November 28, 2015

Episodes in the Life of Bounce: "All ball sports are aleatoric structures organized, to greater or lesser degrees, around bounce. Aleatoric structures—structures of planned chance—produce a reliable kind of uncertainty. We don’t know who will win and who will lose, but we know that at the end of the day, there will be a winner and a loser. A ball introduces a second, more uncertain, kind of uncertainty into the fray. Its bounce dances along the edge of our predictive capacity, always almost but never fully under control. At least in the Anglophone world, this second kind of chance—the chance of the ball—seems to be especially important to our contemporary understanding of play. While other kinds of contests are raced, run, rowed, and swum; wrestled, fenced, fought, and boxed; timed, weighed, measured, and judged; ball games are played. And only an athlete who contends with balls (or pucks, or shuttlecocks, or other third objects) earns the title “player.” We become players in and through bounce."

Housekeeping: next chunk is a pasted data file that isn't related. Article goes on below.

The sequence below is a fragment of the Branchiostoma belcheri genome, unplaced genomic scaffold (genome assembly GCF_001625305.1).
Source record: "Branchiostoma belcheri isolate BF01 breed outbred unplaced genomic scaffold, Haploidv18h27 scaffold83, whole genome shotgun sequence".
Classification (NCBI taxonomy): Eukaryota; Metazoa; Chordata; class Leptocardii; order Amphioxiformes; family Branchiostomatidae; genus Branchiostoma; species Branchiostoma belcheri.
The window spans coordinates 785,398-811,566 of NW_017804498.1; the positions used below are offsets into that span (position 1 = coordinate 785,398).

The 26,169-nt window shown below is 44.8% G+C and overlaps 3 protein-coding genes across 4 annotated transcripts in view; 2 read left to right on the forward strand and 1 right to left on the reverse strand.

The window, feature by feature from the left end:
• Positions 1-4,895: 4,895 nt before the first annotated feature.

posted by rumple to general at 03:30 PM - 1 comment

I have been waiting to find the time to read this piece, and I'm glad I came back to it. It is incredibly interesting, and I urge anyone who has not read it yet to do so. Thanks for the informative (albeit hardly controversial) post, rumple. I'm sure it was read and enjoyed by many, even if it failed to gather any comments.

I have also been trying to come up with an exception to the "player=ball" rule, and have come up empty.

posted by tahoemoj at 11:18 AM on December 03

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